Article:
Woodbridge Road bridge, Guildford

The open area upstream by the bridge is known as Woodbridge Meadows (GR: SU994512). There was once a wooden bridge here hence the name, although it was rebuilt in 1913 by Surrey County Council in order to take the weight of traction engines and lorries. Guildford Borough’s main power station was fuelled with coal shipped in by barge and power was generated here from 1928 to 1968. All that remains today are the concrete walls of the cooling-water intakes.


A reminder of the historic bridge stands in the form of The Wooden Bridge public house, a large 1930s style building today standing close to the busy A3 overpass. The pub was closely linked to the early history of rock music in Britain when it was chosen as a venue by Ricky-Tick, a company running a chain of popular clubs in the 1960s. The club hired the Wooden Bridge's ballroom for it's inaugural gig featuring The Rolling Stones in March 1963.

"Opening night at the Wooden Bridge, Guildford. The Rolling Stones had established a fantastic and fanatical following within a very short time. Many of their fans would travel to two or three gigs a week. Philip [Hayward, co-promoter with John Mansfield] arrived at the pub about 7pm to find the car park crammed full of Stones fans.

"Philip had recruited three new bouncers to work at Guildford. He quickly instructed them to open the back doors and for one of them to assist the Stones to unload their equipment. Then the bouncers had to secure all the doors and windows, so that the fans could not get in without paying. This would be highly illegal today and rightly so.

"Within a very short time the ballroom was packed. Once the Stones started playing the response was predictable. The fans were foot stompin’, hand waving, and girls were perched on other people’s      shoulders.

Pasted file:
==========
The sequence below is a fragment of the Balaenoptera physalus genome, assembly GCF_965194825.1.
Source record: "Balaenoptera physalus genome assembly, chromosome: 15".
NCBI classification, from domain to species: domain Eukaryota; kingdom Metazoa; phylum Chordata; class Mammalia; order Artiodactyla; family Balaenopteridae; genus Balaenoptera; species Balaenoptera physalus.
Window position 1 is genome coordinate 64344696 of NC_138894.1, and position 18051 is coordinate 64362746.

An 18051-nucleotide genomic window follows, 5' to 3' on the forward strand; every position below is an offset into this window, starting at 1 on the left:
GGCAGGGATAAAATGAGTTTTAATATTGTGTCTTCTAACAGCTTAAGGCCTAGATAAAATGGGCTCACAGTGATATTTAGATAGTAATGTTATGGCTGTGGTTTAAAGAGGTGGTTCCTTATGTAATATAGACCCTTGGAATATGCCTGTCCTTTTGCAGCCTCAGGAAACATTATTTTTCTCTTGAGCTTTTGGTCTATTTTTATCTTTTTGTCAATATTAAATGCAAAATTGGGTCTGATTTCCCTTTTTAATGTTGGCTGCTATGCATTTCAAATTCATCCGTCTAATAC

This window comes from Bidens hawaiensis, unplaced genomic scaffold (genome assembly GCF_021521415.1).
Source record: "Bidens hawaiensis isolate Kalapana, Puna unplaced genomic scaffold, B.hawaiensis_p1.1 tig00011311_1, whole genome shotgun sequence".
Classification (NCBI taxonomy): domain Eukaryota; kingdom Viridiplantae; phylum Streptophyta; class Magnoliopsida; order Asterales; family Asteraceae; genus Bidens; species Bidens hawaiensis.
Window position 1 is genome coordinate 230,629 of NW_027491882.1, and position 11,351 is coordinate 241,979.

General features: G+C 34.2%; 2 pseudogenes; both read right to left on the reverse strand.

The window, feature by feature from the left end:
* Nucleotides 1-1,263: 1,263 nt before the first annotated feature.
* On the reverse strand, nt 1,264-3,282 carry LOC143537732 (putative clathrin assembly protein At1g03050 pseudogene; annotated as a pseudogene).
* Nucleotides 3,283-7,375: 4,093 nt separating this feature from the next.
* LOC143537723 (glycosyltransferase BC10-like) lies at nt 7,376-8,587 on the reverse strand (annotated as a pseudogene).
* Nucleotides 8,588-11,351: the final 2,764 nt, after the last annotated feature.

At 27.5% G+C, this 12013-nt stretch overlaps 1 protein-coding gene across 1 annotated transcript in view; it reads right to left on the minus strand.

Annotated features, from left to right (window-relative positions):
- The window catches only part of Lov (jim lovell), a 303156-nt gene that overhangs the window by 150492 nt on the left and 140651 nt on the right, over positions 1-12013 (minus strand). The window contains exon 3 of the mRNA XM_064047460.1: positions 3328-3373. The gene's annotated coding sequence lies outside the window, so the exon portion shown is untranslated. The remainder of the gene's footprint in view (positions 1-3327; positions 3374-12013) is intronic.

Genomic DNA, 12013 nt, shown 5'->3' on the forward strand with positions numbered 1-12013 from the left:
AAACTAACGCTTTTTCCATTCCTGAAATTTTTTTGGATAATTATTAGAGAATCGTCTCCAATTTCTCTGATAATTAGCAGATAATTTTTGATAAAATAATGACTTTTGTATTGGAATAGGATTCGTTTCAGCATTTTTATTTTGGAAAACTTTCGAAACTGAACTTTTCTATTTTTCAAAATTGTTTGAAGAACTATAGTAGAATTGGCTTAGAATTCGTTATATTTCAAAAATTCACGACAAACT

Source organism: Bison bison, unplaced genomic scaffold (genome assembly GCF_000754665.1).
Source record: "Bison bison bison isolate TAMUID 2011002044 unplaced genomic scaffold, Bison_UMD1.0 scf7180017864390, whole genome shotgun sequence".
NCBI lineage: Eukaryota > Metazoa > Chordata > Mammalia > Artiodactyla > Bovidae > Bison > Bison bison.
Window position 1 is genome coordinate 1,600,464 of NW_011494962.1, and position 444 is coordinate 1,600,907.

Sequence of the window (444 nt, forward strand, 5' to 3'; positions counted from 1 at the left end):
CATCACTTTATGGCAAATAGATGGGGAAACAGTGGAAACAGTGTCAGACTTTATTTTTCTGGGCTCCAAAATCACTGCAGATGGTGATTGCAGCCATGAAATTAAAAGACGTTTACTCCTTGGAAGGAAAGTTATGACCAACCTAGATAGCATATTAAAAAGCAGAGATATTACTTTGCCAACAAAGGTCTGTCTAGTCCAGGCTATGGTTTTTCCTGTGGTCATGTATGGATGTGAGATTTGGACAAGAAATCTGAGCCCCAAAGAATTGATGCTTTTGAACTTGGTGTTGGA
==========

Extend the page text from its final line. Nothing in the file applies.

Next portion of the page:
"There were hundreds of fans locked outside. Suddenly, fire doors were ripped open and all these people started to pour in. The newly recruited bouncers had a struggle to maintain order, which they did with good humour and without resorting to violence.

"At the end of the evening as Philip was paying the bouncers, he expected them to say they were not interested in further work at the Wooden Bridge. They looked like they had just survived a tornado. Their clothes were torn, but they were happy – and were looking forward to the following Friday!" Source: excerpt from forthcoming book by Ricky-Tick co-promoter John Mansfield : Surrey Advertiser 13th January 2006

Ricky-Tick hired other venues in the area including Merrow Village Hall, and Worplesdon Village Hall where the Stones were also to play in August 1963 but failed to turn up having chosen to commit instead to a TV appearance on Ready Steady Go. The Beatles played at Ricky-Tick venues in Guildford the same year.

The GSA Conservatoire (formerly the Guildford School of Acting), a drama school of international repute that has trained a good many British actors, was planning to build a new state-of-the-art centre on Woodbridge Meadows. Under agreement with Guildford Borough Council, the land was to be leased for £15,000 per year on a 150-year lease and the new £22m school opened in 2008. However following a £3m grant from the Higher Education Funding Council for England (1) the school is to be built on Surrey University's campus. The meadows will now be built over with a self-storage facility after the council sold the land in a £5.6m deal.

Reaching The Rowbarge public house (GR: SU997512) in Riverside on the opposite bank to the towpath you have reached the start of the original experimental cut of the canal started in 1618 for Sir Richard Weston’s agricultural improvements through controlled irrigation. Weston retained only half a mile of this original cut for his Wey Navigation which was to be built some years later. The abandoned section eventually became in-filled and lost.